Politics is like mahjong

I was privileged to have served the late Governor Niel Tupas, Sr. as Provincial Administrator during his nine years at the Capitol. Every day was a learning session for me about politics. Talking with the man was like getting a one-on-one tutoring on the arts of politics, leadership and governance. Those nine years, I believe, make up the most exciting and memorable phase of my 59 years.Niel-Tupas

And there was one lesson that really sank into my consciousness about politics. It’s that politics should be devoid of hatred and bitterness. Politics is a vehicle for public service, and never as a means to pursue power for its own sake, and especially not to amass wealth. Politics is about being with the people, looking after their welfare, and using one’s power and influence to achieve that end.

Gov. Niel put it this way: “Politics is like mahjong. After an election, everything goes back to square one. The cards are shuffled (“ginabalasa”) and everybody gets a fresh start.” For him, acrimony has no place in his heart, which is perhaps the reason why Gov. Niel was so well-loved by his constituents and respected even by his foes. In the nine years I worked for him, I never heard him raise his voice in anger. It’s not that he never got angry; when he got mad, he would just frown and mutter a few words expressing displeasure. But then, he was always able to recover and get back in a good mood after a minute.

I will never forget what former 1st District Congressman, and now Guimbal municipal mayor Oscar Garin Sr. said two months after their 2004 gubernatorial battle. The two met at the Jaro Cathedral for the oath-taking of newly elected local officials. Then President Gloria Macapagal Arroyo was the guest of honor. I was with Gov. Niel aboard his Nissan Patrol vehicle. Mayor Garin saw him and approached with a wide smile, extending his hand in reconciliation and friendship. Garin quipped: “Pati na gid man ako nga pirdi ang kwarta sa pikpik sa abaga (Now I believe that money can be beaten by just a pat on the shoulder).”

The elections had started as a close race between Gov. Niel and Mayor Oca. The latter had the edge in terms of money and logistics. But when the results came out, Gov. Niel had won by over 180,000 votes against Garin, who had never before experienced defeat in an election. Garin had the money; Gov. Niel had the love of the people.

With the national and local elections just a year away, I think it would be good for potential adversaries to ponder upon the wisdom of Gov. Niel in the field of politics. He never spoke ill of anybody. He was the type who would turn the other cheek if insults are hurled his way and get hit. He was always kind and helpful, never spiteful and arrogant.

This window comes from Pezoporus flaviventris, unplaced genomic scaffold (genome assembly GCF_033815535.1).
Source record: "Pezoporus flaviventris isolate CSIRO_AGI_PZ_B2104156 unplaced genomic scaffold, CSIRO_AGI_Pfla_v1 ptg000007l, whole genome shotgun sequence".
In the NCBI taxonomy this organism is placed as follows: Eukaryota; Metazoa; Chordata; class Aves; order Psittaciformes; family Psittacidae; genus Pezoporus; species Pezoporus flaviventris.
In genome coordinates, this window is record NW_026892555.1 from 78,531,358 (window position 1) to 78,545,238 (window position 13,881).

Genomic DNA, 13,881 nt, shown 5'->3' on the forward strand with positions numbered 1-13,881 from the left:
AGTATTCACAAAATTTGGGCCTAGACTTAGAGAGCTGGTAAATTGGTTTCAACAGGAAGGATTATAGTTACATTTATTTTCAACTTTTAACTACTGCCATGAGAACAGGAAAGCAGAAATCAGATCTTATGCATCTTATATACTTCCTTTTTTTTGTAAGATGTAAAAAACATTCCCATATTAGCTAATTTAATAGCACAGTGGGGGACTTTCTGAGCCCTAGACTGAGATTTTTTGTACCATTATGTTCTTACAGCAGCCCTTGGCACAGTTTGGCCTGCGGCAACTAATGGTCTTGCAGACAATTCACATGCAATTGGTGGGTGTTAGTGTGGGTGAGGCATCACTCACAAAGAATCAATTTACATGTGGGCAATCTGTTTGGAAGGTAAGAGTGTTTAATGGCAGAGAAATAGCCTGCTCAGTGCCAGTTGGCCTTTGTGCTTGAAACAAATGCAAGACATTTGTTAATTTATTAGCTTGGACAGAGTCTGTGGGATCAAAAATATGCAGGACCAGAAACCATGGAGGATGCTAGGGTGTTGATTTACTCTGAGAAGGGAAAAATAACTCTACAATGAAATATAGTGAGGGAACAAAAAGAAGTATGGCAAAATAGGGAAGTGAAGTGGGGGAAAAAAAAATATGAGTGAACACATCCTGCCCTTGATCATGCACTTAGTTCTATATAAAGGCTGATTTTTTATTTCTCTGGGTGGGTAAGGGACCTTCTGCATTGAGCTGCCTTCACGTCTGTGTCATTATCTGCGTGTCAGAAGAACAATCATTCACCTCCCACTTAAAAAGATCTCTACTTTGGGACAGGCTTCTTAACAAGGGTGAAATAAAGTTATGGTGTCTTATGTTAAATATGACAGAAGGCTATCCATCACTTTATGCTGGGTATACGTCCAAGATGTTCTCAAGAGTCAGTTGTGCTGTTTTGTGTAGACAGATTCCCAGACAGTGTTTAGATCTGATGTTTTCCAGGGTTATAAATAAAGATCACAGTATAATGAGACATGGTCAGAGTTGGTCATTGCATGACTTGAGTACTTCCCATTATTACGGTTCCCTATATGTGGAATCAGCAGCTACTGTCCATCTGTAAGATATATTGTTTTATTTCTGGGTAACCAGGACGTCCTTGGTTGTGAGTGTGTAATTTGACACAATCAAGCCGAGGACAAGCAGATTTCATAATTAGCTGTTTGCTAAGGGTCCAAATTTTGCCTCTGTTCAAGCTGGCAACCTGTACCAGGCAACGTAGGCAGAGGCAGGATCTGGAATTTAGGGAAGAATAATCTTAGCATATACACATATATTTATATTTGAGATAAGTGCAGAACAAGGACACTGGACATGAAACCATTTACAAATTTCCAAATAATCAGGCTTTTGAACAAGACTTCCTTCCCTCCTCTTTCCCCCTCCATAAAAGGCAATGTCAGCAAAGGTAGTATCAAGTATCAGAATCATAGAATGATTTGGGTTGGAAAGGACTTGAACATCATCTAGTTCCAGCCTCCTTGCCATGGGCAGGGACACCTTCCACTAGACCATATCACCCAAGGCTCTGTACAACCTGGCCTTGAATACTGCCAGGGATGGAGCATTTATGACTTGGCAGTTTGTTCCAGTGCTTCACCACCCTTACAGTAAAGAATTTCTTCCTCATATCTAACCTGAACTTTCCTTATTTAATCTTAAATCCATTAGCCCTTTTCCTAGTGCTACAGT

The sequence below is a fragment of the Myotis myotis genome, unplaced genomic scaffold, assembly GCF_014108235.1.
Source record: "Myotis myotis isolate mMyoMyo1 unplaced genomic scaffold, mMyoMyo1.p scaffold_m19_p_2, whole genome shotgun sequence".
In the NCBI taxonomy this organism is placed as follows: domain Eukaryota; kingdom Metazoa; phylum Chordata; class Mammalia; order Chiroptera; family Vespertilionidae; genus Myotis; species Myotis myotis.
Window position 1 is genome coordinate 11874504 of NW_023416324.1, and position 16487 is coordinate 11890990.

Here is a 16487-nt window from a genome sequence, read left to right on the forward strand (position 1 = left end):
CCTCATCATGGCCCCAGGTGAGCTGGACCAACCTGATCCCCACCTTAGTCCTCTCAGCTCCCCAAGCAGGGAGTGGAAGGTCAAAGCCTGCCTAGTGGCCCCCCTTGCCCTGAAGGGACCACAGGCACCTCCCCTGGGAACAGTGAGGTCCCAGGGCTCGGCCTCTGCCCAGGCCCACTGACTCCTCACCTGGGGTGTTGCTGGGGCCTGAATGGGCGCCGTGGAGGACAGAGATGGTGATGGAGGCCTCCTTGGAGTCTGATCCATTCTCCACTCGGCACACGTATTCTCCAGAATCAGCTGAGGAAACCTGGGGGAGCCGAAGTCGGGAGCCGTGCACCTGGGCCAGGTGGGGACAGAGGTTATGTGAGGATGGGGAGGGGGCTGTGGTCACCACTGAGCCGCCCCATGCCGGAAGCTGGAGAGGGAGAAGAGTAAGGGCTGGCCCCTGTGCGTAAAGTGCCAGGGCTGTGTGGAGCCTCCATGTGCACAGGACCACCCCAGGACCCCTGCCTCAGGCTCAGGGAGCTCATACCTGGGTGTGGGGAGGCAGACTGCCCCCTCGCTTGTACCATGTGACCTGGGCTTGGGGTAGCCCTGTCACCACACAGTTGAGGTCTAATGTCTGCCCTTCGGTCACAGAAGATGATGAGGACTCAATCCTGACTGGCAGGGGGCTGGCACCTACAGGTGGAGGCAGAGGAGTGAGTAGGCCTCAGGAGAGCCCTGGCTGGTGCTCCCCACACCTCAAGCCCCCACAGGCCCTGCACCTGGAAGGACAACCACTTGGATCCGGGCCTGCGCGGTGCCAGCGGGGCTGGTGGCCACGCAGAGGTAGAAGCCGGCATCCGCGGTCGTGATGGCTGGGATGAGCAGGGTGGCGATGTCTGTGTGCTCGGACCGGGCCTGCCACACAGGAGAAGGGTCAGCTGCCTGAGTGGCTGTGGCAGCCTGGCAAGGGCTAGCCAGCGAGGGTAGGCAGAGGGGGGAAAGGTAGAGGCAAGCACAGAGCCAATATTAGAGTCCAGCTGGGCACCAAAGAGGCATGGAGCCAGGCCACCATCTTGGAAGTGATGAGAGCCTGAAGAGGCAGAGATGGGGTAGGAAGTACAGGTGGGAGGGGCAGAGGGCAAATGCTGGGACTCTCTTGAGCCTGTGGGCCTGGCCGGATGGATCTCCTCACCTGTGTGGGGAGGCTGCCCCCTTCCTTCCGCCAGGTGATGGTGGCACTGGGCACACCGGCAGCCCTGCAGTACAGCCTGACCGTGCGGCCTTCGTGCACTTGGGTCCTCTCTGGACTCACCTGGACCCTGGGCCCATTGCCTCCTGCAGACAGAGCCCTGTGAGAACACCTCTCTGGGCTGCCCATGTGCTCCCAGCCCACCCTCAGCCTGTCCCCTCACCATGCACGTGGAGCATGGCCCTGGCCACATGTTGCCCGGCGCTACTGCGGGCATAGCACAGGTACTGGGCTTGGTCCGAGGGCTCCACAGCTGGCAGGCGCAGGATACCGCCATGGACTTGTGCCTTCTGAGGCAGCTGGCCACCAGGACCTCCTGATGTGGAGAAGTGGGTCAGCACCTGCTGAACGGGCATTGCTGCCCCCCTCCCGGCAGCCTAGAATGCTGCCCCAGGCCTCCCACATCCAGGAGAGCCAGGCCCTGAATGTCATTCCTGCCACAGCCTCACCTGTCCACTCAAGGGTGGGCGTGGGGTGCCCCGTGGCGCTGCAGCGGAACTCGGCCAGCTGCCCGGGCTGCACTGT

Indeed, if politicians are looking for a role model, the late Gov. Niel would be the perfect leader to copy. He was the epitome of a genuine public servant and leader. He was Mr. Public Service.

The big difference

Although it’s  just a little over three months into the Defensor administration at the Iloilo capitol, there is already an abundance of stories coming from various sectors of the community on their unpleasant experiences with the brand of leadership being displayed by Governor Arthur Defensor Sr.

A common theme has emerged, and it can be lumped into the broad category of “the big difference” in the conduct of public service between the previous governor, Niel Tupas Sr., and the incumbent. The words “arrogance”, “indifference”, “hot temper”, and “betrayal” are becoming the most commonly used words to describe the present dispensation. This is a sharp contrast to the pleasant manner the Tupas administration has been described during the previous nine years.

The irony is that the most vitriolic of these complaints come from individuals who had openly supported the candidacy of Arthur Defensor Sr. Not surprisingly, a tide of regret is now sweeping their ranks as frustration and disappointment are being experienced in rapid fashion.

One of those who groused about his sad experience is a barangay captain in Passi City who swung his support for Defensor shortly before the May 10, 2010 elections when he obtained a handsome financial package from Rep. Ferj Biron. This barangay captain hails from one of the biggest barangays of Passi City, and he thought Defensor would enthusiastically look after his request when he went to the capitol a few weeks ago.

To his bitter disappointment, the barangay captain wasn’t even granted an audience by the governor. Worse, his request was just filed inside a thick folder which didn’t look as if previous requests were favorably acted upon.

Harsh words about the new governor were also uttered by a barangay captain from Dumangas, Iloilo who sought the assistance of the capitol for a dog bite victim in his barangay. This official obtained a note from a Sangguniang Bayan member who is a relative of the governor, thinking this would open doors for him. When he knocked on the doors of the governor’s office, he was surprised the handwritten note didn’t even warrant a cursory reading. His request was rejected.

It seems Ilonggos will have to expect more of this kind of treatment from the governor for the next 32 months of his term of office. Well, it’s not as if they weren’t warned about the character of this man. Many voters allowed themselves to be swayed by the P50-bills with the name “Art” stapled to it. They will have to suffer the consequences for this error in judgment.